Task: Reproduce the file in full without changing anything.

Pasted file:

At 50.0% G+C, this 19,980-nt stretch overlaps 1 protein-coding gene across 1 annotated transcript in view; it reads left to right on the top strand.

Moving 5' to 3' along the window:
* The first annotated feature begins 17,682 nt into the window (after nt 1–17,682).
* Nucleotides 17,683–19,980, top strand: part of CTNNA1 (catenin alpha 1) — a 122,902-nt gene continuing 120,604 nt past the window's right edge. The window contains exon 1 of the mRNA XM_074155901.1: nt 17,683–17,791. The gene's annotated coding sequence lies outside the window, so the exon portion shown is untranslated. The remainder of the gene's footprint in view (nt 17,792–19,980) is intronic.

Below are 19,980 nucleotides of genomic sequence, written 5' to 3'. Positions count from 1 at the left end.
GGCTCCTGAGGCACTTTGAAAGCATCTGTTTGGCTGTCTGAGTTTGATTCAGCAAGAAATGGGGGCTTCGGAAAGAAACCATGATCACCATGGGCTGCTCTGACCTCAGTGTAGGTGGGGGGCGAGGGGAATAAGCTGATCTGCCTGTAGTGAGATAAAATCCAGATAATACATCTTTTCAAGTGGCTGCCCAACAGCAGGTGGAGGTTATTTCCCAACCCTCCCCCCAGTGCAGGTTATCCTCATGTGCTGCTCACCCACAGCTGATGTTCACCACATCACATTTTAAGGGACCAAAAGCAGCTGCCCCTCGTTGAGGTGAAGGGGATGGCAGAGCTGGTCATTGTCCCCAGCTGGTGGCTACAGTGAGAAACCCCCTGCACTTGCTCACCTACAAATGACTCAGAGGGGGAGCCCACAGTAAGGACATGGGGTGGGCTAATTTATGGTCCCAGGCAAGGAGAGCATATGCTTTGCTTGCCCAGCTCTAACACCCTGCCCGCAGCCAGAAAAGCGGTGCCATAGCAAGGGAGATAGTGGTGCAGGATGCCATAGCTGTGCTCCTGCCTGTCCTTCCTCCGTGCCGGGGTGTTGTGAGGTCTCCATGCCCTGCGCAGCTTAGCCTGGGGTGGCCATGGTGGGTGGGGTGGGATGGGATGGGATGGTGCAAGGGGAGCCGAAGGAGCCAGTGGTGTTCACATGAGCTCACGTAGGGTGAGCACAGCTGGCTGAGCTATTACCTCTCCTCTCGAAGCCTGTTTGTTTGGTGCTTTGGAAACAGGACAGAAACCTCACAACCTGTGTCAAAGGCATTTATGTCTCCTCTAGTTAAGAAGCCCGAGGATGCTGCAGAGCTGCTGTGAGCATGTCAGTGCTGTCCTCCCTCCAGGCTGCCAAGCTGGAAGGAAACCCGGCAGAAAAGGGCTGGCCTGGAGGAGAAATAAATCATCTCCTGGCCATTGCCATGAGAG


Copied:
At 50.0% G+C, this 19,980-nt stretch overlaps 1 protein-coding gene across 1 annotated transcript in view; it reads left to right on the top strand.

Moving 5' to 3' along the window:
* The first annotated feature begins 17,682 nt into the window (after nt 1–17,682).
* Nucleotides 17,683–19,980, top strand: part of CTNNA1 (catenin alpha 1) — a 122,902-nt gene continuing 120,604 nt past the window's right edge. The window contains exon 1 of the mRNA XM_074155901.1: nt 17,683–17,791. The gene's annotated coding sequence lies outside the window, so the exon portion shown is untranslated. The remainder of the gene's footprint in view (nt 17,792–19,980) is intronic.

Below are 19,980 nucleotides of genomic sequence, written 5' to 3'. Positions count from 1 at the left end.
GGCTCCTGAGGCACTTTGAAAGCATCTGTTTGGCTGTCTGAGTTTGATTCAGCAAGAAATGGGGGCTTCGGAAAGAAACCATGATCACCATGGGCTGCTCTGACCTCAGTGTAGGTGGGGGGCGAGGGGAATAAGCTGATCTGCCTGTAGTGAGATAAAATCCAGATAATACATCTTTTCAAGTGGCTGCCCAACAGCAGGTGGAGGTTATTTCCCAACCCTCCCCCCAGTGCAGGTTATCCTCATGTGCTGCTCACCCACAGCTGATGTTCACCACATCACATTTTAAGGGACCAAAAGCAGCTGCCCCTCGTTGAGGTGAAGGGGATGGCAGAGCTGGTCATTGTCCCCAGCTGGTGGCTACAGTGAGAAACCCCCTGCACTTGCTCACCTACAAATGACTCAGAGGGGGAGCCCACAGTAAGGACATGGGGTGGGCTAATTTATGGTCCCAGGCAAGGAGAGCATATGCTTTGCTTGCCCAGCTCTAACACCCTGCCCGCAGCCAGAAAAGCGGTGCCATAGCAAGGGAGATAGTGGTGCAGGATGCCATAGCTGTGCTCCTGCCTGTCCTTCCTCCGTGCCGGGGTGTTGTGAGGTCTCCATGCCCTGCGCAGCTTAGCCTGGGGTGGCCATGGTGGGTGGGGTGGGATGGGATGGGATGGTGCAAGGGGAGCCGAAGGAGCCAGTGGTGTTCACATGAGCTCACGTAGGGTGAGCACAGCTGGCTGAGCTATTACCTCTCCTCTCGAAGCCTGTTTGTTTGGTGCTTTGGAAACAGGACAGAAACCTCACAACCTGTGTCAAAGGCATTTATGTCTCCTCTAGTTAAGAAGCCCGAGGATGCTGCAGAGCTGCTGTGAGCATGTCAGTGCTGTCCTCCCTCCAGGCTGCCAAGCTGGAAGGAAACCCGGCAGAAAAGGGCTGGCCTGGAGGAGAAATAAATCATCTCCTGGCCATTGCCATGAGAG